With the reign of king P`ing, B.C. 769, there is a change in the character of the chronicle. From Hwang-te to that time, the Annals are those of the empire. The sovereigns of the different dynasties are the principal figures, in subordination to whose history the events of the various States are detailed. But from the date mentioned, the princes of Tsin become the principal figures; and they continue to be so, down to B.C. 439, when those of Wei, one of the three States, into which Tsin was dismembered, come into the foreground. From B.C. 769, therefore, the Annals are those of the State of Tsin, composed by its Recorders, and digested subsequently into a more compendious form by one of the officers, bearing that title, of the State of Wei. The earlier chronicle, which is more important and of more general interest, was compiled, probably, about the time that the second portion was commenced, by one of the Recorders of Tsin, and kept in the archives of that State, as an appropriate introduction to its particular affairs.
Conclusion from the Annals against the earlier portions of the Shoo.
This view conducts us to an important conclusion respecting the Shoo. While denying, in the second chapter of these prolegomena, that in the older portions of the Shoo we have contemporaneous records of the events which they relate, I have given my opinion, on p. 66, that `the Tribute of Yu' was, notwithstanding, among the written monuments of the dynasty of Shang, and passed over from its historiographers to those of the dynasty of Chow. I am not going now to retract or modify that opinion; but the fact that these Bamboo Annals contain so little of what the Shoo contains about Shun and Yu, appears to me to have a great significance. The accounts in the Shoo could not have been generally known, or, if known, not generally accepted, when the Annals were made. The character of the two Works is, indeed, different. The Annals give but the skeleton of the history of ancient China; the Shoo gives the flesh and drapery of the body at particular times. The one tells of events simply, in the fewest possible words; the other describes the scenes and all the attendant circumstances of those events. The numerous appointments, however, of officers by Shun, and the grand labours of Yu, all related in the Shoo, ought, according to the plan of the Work, to have their brief commemoration in the Annals. That they are not so corroborated, proves that they were not accepted as matter of veritable history by the author of our chronicle. I shall dwell somewhat more minutely on this point in the next paragraph. It may suffice here to point it out distinctly. In one respect, the compiler of the documents of the Shoo has shown more >discrimination than the compiler of the Anuals. He did well in not attempting to go back into the shadowy age before Yaou; but I submit it to my readers, whether the want of corroboration, in the Annals, of the Shoo's accounts of the government of Shun and the labours of Yu, does not bear out my view, that the latter are merely the devices of philosophical romance, intended to present the first beginnings of Chinese history on a grand scale, and under heroes of sagely wisdom and gigantic achievement, who should be a model to sovereigns in all future ages.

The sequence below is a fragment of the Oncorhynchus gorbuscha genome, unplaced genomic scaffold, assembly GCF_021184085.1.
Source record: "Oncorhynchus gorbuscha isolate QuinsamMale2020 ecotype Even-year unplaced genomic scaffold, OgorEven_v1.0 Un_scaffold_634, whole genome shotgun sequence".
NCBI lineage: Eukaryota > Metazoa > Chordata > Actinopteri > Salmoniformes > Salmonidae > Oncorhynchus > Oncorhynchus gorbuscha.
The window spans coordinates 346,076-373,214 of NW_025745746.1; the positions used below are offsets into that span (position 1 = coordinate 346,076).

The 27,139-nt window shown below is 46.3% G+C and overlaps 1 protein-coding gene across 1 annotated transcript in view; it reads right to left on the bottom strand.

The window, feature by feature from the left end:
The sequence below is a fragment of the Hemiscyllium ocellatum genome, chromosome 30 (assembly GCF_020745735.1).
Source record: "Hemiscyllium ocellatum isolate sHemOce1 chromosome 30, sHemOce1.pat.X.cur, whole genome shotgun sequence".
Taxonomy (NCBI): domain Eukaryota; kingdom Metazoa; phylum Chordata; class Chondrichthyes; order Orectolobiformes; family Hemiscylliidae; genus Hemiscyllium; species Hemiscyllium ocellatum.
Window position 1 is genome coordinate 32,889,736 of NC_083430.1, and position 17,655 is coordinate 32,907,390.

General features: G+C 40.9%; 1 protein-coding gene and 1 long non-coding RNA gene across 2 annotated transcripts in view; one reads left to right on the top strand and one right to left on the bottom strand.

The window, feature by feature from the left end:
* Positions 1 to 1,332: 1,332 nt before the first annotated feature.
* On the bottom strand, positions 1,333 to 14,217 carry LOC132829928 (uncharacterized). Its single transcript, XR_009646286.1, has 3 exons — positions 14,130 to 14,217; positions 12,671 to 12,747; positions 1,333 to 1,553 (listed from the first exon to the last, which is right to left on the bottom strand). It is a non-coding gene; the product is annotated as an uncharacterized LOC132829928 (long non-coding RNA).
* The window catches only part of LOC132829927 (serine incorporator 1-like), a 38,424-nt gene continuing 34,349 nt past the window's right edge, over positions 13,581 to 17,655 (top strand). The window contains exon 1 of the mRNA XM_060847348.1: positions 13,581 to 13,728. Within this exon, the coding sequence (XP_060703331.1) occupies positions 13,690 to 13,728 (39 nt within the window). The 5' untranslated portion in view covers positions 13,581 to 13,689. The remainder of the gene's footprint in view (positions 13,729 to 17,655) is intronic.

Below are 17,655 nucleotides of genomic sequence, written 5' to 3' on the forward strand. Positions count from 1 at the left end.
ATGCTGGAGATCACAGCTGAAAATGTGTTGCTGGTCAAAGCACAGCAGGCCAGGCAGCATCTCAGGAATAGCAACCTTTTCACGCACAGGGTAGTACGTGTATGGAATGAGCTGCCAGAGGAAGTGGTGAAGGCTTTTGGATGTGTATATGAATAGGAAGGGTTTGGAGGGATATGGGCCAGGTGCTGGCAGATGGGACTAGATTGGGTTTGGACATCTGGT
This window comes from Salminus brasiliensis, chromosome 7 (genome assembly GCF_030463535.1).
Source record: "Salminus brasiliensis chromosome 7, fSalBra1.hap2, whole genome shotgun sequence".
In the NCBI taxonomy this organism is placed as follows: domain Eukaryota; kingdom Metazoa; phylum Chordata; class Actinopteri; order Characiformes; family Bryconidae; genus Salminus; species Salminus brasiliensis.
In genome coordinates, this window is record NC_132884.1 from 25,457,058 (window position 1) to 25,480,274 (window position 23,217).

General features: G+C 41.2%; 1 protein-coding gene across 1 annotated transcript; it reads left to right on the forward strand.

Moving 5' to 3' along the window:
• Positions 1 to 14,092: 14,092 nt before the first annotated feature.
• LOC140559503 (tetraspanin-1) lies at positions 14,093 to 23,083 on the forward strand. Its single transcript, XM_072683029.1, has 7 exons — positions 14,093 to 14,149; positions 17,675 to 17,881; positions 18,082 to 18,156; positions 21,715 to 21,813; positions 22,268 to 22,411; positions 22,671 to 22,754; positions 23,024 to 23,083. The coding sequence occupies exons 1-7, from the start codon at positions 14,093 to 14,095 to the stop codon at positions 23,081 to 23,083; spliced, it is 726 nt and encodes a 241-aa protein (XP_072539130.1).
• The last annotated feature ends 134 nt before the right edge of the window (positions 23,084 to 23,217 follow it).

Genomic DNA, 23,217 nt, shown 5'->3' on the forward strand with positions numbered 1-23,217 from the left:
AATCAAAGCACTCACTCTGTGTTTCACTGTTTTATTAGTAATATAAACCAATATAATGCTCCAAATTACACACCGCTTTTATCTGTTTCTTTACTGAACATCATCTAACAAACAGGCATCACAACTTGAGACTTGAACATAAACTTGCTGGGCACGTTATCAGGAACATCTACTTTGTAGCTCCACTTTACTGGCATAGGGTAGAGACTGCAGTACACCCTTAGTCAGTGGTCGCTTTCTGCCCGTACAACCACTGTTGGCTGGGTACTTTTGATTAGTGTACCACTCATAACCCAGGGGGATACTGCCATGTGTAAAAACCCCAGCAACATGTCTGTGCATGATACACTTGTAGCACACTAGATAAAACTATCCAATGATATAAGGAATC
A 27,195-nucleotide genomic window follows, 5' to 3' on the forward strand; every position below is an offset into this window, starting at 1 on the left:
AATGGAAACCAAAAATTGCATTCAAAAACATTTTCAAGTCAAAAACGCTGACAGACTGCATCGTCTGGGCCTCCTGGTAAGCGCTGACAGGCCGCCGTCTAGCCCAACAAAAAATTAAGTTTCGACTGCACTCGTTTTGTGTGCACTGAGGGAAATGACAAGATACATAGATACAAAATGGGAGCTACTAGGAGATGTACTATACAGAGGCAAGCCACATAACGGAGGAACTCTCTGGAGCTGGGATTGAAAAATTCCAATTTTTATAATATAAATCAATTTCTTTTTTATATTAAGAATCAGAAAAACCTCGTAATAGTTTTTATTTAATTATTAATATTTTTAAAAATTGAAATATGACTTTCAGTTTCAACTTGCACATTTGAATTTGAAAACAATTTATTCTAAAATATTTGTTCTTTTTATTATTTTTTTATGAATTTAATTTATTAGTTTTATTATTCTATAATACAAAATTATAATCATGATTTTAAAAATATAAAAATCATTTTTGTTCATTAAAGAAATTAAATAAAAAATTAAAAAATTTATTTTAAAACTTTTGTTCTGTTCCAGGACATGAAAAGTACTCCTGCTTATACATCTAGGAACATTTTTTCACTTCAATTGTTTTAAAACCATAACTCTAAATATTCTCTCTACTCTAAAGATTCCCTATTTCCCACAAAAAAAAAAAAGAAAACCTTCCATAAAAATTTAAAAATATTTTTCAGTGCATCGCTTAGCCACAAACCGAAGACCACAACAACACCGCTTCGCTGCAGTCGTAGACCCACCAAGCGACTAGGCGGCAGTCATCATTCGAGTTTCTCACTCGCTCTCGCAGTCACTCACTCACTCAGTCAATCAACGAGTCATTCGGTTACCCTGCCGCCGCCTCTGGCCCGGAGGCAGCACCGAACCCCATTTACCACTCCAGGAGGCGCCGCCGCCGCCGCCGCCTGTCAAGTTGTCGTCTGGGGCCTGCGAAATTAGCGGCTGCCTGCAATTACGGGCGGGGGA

1. 必是束皙偽譔...........其穿鑿附會, 不旦不足信, 亦不足辯也, 大約, 妄人何代?有, 全賴有識者屏黜之,有疑則闕, 方為善讀書. See the 十七史商榷, on the 竹書紀年.
2. 璅語十一篇. See the Books of Tsin, p. 13.
|<Previous Section>||<Next Section>|
|Published by The Institute for Advanced Technology in the Humanities, © Copyright 2003 by Anne Kinney and the University of Virginia|